This week I've decided to make another block substitution. I know that the swastika is a sacred symbol in Hinduism and several other religions, and that it was a symbol of good luck for Europeans since antiquity. It's not surprising that such a simple geometric block with such a positive meaning would be turned into a quilt block (there are several swastika quilt block patterns out there.) I debated included Farmer's Puzzle in my quilt. It's a very dynamic block with an interesting secondary pattern of flying geese, and I can understand why several quilters choose to include this block in their Farmer's Wife quilts. I struggled to get past the swastika and when I shared this with my husband he encouraged me to leave it out. For those of you who aren't familiar with the Farmer's Puzzle quilt block I did a mock up in EQ7 to show you what I'm talking about.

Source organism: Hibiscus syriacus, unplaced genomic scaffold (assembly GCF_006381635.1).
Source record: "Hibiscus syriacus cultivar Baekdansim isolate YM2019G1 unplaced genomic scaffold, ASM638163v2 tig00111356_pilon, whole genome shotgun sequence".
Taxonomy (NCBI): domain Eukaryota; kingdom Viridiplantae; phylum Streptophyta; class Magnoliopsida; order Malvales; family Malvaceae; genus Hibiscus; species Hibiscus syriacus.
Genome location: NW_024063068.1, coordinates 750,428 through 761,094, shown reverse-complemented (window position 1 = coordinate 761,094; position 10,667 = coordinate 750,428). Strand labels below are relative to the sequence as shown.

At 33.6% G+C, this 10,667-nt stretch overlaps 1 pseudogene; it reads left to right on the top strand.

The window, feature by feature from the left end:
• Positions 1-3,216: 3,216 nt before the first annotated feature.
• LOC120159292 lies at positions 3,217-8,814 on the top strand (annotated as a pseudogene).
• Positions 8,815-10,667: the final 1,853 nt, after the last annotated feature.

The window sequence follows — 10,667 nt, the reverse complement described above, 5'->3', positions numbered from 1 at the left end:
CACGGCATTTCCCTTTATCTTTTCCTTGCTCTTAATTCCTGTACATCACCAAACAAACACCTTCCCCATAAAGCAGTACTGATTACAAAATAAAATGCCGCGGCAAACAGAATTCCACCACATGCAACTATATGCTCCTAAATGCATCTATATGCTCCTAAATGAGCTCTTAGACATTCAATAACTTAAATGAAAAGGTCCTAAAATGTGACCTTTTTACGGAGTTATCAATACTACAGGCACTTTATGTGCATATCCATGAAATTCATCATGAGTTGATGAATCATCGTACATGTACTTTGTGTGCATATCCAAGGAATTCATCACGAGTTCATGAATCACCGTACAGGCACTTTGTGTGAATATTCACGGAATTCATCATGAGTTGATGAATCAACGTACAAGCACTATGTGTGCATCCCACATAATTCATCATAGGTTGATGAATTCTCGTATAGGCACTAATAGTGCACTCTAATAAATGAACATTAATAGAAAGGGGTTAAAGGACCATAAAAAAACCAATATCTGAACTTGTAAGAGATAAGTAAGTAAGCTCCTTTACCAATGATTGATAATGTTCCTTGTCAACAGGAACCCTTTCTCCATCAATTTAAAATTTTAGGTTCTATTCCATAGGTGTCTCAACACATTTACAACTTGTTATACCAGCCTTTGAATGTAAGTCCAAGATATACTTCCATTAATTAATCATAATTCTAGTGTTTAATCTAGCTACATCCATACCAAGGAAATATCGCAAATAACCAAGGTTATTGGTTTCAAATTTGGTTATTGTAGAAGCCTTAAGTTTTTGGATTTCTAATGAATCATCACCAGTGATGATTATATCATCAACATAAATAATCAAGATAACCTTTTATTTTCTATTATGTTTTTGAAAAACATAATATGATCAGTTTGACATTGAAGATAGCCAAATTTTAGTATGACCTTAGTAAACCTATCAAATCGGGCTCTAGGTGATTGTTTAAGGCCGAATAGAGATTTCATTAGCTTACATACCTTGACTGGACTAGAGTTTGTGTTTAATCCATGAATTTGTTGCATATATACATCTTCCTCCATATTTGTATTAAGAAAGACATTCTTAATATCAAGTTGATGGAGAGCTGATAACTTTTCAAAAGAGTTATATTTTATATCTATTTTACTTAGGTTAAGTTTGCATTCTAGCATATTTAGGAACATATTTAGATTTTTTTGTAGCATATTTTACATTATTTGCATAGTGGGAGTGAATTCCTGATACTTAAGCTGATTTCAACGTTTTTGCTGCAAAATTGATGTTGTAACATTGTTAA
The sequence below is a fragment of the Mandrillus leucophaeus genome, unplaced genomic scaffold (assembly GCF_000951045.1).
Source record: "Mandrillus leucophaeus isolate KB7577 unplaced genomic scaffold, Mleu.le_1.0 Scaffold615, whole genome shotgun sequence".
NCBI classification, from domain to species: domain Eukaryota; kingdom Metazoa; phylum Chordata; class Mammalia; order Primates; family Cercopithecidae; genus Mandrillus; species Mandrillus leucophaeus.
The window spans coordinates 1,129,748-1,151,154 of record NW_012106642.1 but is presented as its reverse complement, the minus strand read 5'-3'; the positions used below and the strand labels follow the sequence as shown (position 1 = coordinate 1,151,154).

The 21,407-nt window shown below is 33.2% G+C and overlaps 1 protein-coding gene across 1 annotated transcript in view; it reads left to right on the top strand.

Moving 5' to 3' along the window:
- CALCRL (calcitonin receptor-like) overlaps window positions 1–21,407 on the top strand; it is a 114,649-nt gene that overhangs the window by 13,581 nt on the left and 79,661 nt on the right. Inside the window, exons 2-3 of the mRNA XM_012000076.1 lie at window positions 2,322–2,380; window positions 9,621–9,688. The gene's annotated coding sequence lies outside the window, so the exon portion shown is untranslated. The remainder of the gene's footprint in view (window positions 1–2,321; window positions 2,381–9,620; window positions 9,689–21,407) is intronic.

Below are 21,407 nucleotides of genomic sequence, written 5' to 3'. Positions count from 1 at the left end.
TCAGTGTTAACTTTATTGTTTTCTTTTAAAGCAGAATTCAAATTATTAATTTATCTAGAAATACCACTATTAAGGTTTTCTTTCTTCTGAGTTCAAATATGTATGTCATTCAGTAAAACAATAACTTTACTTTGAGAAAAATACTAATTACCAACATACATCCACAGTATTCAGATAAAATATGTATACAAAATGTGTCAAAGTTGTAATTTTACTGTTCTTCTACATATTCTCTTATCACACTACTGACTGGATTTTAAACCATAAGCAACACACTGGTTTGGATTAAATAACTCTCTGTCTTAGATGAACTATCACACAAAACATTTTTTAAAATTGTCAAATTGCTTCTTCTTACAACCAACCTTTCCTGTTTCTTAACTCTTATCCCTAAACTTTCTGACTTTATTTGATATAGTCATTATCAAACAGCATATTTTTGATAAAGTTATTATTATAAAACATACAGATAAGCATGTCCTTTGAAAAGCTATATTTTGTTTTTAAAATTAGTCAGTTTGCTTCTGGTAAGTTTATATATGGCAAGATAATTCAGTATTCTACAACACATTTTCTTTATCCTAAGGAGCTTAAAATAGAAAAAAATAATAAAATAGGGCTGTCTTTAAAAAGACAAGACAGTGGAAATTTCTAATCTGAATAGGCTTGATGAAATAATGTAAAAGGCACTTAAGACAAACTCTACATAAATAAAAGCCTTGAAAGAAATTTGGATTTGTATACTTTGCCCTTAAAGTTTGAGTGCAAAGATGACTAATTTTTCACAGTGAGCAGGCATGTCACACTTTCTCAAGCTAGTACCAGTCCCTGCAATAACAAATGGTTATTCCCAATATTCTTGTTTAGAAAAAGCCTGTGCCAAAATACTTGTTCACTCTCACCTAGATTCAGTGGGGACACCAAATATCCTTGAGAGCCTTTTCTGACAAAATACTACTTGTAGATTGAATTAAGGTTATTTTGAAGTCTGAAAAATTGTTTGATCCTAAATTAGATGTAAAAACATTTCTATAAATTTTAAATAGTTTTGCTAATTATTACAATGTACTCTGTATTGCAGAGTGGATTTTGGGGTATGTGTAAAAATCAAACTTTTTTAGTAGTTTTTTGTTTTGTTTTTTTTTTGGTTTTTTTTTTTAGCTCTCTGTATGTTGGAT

While I was playing with EQ7 I decided to change out the colors and see what the block looked like repeated in a quilt and put on point. The swastika is still there so I doubt I'll ever do anything more with this pattern, but it does create a striking design.
I looked through The Quilter's Album of Patchwork Patterns and found Mill Wheel. This block dates back to 1934 and was published in the Chicago Tribune by Nancy Cabot. I really love how many different blocks there are that use a 3x3 grid.
Farmer's Puzzle Mill Wheel
I love the Broken Sugar Bowl block. I've been making a list of blocks I want to play with more when I finish this quilt. This block is definitely going on that list. I know that Broken Sugar Bowl is a block that has been used many times before, but it's still got a lot of potential in it.
#12 Broken Sugar Bowl